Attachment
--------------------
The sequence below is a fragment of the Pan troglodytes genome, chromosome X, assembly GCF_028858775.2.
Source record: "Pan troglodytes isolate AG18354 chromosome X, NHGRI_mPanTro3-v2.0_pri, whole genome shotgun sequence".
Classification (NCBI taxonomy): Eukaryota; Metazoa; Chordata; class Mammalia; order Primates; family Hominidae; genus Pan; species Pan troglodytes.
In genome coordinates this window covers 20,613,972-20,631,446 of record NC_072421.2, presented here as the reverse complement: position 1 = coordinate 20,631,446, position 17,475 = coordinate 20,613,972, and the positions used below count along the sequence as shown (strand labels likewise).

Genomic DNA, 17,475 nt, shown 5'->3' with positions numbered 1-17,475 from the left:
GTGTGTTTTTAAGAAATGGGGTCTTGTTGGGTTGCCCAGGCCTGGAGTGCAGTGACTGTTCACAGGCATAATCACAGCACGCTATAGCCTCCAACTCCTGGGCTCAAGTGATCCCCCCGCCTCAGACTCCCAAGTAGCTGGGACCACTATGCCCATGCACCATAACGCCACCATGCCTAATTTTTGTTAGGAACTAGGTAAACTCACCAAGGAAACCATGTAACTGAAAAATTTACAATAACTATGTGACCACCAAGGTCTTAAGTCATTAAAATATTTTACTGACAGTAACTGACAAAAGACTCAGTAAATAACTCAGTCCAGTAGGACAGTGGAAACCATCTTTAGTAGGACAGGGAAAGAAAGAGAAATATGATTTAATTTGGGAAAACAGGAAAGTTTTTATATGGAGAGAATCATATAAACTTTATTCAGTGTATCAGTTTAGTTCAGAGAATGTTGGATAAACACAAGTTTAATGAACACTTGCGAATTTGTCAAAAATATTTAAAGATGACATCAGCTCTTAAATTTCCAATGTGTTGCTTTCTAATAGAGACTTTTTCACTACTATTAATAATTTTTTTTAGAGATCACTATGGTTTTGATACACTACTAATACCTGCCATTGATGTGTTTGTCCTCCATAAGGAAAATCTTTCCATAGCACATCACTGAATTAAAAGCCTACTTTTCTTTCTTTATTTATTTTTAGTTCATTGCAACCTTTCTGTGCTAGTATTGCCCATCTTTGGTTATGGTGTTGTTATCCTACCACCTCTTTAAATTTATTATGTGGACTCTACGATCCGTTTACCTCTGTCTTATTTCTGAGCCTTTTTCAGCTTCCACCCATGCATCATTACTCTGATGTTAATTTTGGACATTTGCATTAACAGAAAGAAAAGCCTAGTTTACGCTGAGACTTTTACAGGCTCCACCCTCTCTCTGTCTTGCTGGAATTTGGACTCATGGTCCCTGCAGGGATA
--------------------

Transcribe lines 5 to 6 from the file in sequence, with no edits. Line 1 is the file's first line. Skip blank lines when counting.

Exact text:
Genomic DNA, 17,475 nt, shown 5'->3' with positions numbered 1-17,475 from the left:
GTGTGTTTTTAAGAAATGGGGTCTTGTTGGGTTGCCCAGGCCTGGAGTGCAGTGACTGTTCACAGGCATAATCACAGCACGCTATAGCCTCCAACTCCTGGGCTCAAGTGATCCCCCCGCCTCAGACTCCCAAGTAGCTGGGACCACTATGCCCATGCACCATAACGCCACCATGCCTAATTTTTGTTAGGAACTAGGTAAACTCACCAAGGAAACCATGTAACTGAAAAATTTACAATAACTATGTGACCACCAAGGTCTTAAGTCATTAAAATATTTTACTGACAGTAACTGACAAAAGACTCAGTAAATAACTCAGTCCAGTAGGACAGTGGAAACCATCTTTAGTAGGACAGGGAAAGAAAGAGAAATATGATTTAATTTGGGAAAACAGGAAAGTTTTTATATGGAGAGAATCATATAAACTTTATTCAGTGTATCAGTTTAGTTCAGAGAATGTTGGATAAACACAAGTTTAATGAACACTTGCGAATTTGTCAAAAATATTTAAAGATGACATCAGCTCTTAAATTTCCAATGTGTTGCTTTCTAATAGAGACTTTTTCACTACTATTAATAATTTTTTTTAGAGATCACTATGGTTTTGATACACTACTAATACCTGCCATTGATGTGTTTGTCCTCCATAAGGAAAATCTTTCCATAGCACATCACTGAATTAAAAGCCTACTTTTCTTTCTTTATTTATTTTTAGTTCATTGCAACCTTTCTGTGCTAGTATTGCCCATCTTTGGTTATGGTGTTGTTATCCTACCACCTCTTTAAATTTATTATGTGGACTCTACGATCCGTTTACCTCTGTCTTATTTCTGAGCCTTTTTCAGCTTCCACCCATGCATCATTACTCTGATGTTAATTTTGGACATTTGCATTAACAGAAAGAAAAGCCTAGTTTACGCTGAGACTTTTACAGGCTCCACCCTCTCTCTGTCTTGCTGGAATTTGGACTCATGGTCCCTGCAGGGATA